Mark Mohr is an Interface graduate who went from working in the financial industry to building the main site and tool for the local startup, Bric.
AIM: Can you tell me briefly about your career path and what made you decide to pursue web development?
MM: After I graduated with a business degree I went to TD Ameritrade where I did mostly trade operations. After about four years I was laid off, and I actually played poker for a living for about three years. Then, I sort of transitioned out of that and went into finance for about a year. Soon I realized that finance wasn’t a good fit for me either, so I did more research on Interface, met with Shonna and decided to pick up programming.
AIM: What are you currently working on?
MM: After going through the program last spring I ended up doing some freelance stuff for a few months and then I took the job at Bric as Internal Engineer.
Bric is an innovative project and workforce management tool I am working on. It gives small to medium-sized companies a better idea of what their employees are working on and how they can better utilize their time and resources.
AIM: Was it difficult to freelance?
MM: One of the hardest parts is being new to the field when nobody knows about you or your work yet. I found a couple of jobs on my own, but being well-connected definitely helped.
When you look at the landscape of the development field, there are plenty of sites dedicated to connecting freelancers to work; however, many of these jobs are outsourced because the companies want to pay less.
AIM: What do you think are some of the benefits to having web development done locally or regionally rather than having it outsourced?
MM: Communication is always important in web development. Sometimes there are language barriers or time differences that make it difficult to clarify exactly what a company’s requirements are and what they are trying to accomplish. Using someone local or even from the region that you are connected with definitely has more benefits than hiring a stranger you found on the Internet.
AIM: How do you like working with a startup?
MM: It’s good, every day is something different. I took on the job as a developer, but I’m also involved in product decisions, meeting with clients and I’m forced to learn new things within DevOps every day, which is something new and interesting.
AIM: Is it intimidating to not have a corporate structure?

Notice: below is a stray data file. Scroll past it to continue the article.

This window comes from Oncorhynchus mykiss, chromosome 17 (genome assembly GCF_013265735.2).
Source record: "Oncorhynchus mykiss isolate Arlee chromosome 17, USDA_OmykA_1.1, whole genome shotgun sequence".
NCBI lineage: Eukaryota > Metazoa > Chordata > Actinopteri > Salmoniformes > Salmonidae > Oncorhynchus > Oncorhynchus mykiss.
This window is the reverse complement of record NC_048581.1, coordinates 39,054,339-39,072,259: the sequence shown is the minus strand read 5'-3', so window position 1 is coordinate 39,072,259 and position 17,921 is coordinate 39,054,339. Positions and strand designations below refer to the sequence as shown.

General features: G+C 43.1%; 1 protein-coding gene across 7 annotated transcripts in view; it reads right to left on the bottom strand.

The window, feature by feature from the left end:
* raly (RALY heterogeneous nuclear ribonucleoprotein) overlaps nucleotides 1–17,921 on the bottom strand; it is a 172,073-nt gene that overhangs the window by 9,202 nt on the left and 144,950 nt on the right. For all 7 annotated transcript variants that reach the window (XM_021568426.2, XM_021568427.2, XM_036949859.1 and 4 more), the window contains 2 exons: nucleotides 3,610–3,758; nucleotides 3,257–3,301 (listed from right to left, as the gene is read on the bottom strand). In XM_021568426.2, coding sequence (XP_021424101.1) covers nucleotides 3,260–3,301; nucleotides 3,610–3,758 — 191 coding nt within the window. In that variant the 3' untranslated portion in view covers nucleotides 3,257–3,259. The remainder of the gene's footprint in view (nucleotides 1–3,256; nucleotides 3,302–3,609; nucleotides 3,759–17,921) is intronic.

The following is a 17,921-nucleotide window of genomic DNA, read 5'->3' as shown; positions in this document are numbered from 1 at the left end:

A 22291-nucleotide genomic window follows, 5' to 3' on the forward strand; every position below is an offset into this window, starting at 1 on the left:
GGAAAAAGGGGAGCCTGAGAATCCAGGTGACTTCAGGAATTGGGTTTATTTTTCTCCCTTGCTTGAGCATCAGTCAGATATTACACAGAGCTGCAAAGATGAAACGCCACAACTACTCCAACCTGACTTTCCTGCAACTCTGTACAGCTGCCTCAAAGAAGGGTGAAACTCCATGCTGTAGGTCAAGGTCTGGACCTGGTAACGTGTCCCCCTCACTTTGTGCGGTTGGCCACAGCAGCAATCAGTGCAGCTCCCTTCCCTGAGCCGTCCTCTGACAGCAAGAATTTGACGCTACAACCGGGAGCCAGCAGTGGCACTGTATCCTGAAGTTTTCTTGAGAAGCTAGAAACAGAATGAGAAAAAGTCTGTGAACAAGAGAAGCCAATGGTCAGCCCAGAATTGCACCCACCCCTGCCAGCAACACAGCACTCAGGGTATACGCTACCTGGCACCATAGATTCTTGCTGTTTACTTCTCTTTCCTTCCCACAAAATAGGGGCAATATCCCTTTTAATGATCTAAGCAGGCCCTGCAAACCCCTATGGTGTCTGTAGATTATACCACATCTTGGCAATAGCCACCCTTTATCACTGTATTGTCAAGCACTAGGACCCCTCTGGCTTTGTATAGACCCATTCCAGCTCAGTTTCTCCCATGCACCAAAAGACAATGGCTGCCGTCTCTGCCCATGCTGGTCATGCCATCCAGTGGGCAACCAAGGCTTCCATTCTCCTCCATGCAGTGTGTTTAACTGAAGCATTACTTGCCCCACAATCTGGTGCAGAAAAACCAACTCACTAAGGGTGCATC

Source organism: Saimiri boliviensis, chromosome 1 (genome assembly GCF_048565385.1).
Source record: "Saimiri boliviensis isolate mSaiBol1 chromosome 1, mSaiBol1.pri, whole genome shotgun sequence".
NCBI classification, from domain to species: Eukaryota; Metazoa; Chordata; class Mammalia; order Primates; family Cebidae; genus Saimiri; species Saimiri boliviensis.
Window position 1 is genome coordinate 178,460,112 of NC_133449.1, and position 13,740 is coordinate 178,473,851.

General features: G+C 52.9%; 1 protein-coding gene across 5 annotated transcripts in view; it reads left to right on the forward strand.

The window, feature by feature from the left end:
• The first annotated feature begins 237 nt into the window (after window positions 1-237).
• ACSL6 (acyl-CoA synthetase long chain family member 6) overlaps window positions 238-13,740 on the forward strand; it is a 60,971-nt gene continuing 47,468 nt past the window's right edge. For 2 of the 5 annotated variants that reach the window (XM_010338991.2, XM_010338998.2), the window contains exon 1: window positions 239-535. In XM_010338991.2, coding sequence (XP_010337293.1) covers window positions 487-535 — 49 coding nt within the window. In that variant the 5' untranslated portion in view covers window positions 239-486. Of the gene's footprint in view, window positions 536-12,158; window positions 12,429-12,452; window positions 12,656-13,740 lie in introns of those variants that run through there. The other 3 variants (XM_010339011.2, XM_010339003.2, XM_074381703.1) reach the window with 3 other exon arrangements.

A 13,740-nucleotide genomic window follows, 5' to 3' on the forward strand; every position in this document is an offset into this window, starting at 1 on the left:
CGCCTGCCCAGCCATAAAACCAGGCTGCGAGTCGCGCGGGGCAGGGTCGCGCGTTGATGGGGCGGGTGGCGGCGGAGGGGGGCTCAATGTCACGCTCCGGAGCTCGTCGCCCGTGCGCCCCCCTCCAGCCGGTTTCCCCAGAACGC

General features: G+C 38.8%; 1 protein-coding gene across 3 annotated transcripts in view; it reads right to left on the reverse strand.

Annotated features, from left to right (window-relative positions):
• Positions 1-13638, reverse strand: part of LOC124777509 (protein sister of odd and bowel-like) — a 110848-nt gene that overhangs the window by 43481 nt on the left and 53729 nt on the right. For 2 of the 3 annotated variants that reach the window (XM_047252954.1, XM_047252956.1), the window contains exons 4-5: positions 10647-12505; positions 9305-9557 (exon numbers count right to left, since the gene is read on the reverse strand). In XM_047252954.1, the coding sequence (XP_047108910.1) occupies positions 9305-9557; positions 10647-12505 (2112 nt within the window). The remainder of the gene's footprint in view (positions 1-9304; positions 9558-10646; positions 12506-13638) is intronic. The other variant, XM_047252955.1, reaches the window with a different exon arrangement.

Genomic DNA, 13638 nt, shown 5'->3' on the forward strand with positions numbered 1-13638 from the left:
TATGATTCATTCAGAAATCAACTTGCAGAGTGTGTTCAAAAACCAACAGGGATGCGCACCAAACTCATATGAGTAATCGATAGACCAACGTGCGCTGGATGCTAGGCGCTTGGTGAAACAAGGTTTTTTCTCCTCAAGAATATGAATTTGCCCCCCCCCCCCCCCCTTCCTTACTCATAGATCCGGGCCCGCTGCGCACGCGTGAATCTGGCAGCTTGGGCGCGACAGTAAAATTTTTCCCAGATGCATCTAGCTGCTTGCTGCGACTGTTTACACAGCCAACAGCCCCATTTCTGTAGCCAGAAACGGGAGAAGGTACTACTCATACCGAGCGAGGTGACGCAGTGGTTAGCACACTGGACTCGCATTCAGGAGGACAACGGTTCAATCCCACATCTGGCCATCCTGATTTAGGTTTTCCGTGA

MM: I guess I’ve always been pretty independent as a freelancer and developer so I’m not used to having someone there all the time. I think most developers utilize the internet. I don’t know what they did before Google.
I’ve also had a really great mentor for the last year. He’s a long-time developer and my go-to-guy when I can’t figure something out. It definitely helps to have someone that is accommodating and willing to help where they can.
AIM: How do you keep up with the changes in web development?
MM: I read a lot; there is always something new to learn. One of the things I stay up to date on is a weekly email called The ChangeLog; Jerod from Interface is one of the main guys behind the project and he shares what’s going on in the industry, changes to look for etc.
AIM: How does it feel going from finances and trade operations to working at a startup?
MM: I guess I always kind of bring those experiences with me. Even when I was playing poker and gambling, I definitely bring some of those approaches to my current job. For example, measuring options and having that analytical framework before diving in, I think it helps. I think my past influences some of the things I do now, especially in the startup field.
AIM: Any tips for people interested in pursuing web development?
MM: Be ready to struggle a bit. It’s not going to be handed to you; it’s not going to be easy. You’re going to have some hard times ahead of you; but as long as you understand that and keep going and reading and trying then it will work out for you. If you don’t have that work ethic and drive than it might not be the field for you.
AIM: I’ve heard people compare learning web development to learning a language, what would you compare it to?
MM: I’ve never learned a second language so I can’t make that parallel, but it’s actually similar to gambling for me. Like, there are different layers of knowledge and if you come to a point where you think you know everything, you’re probably in trouble. If you’re not always adapting to the environment then you’re going to have issues; but if you’re always on the lookout for what’s next and ready to change your game plan then you should succeed.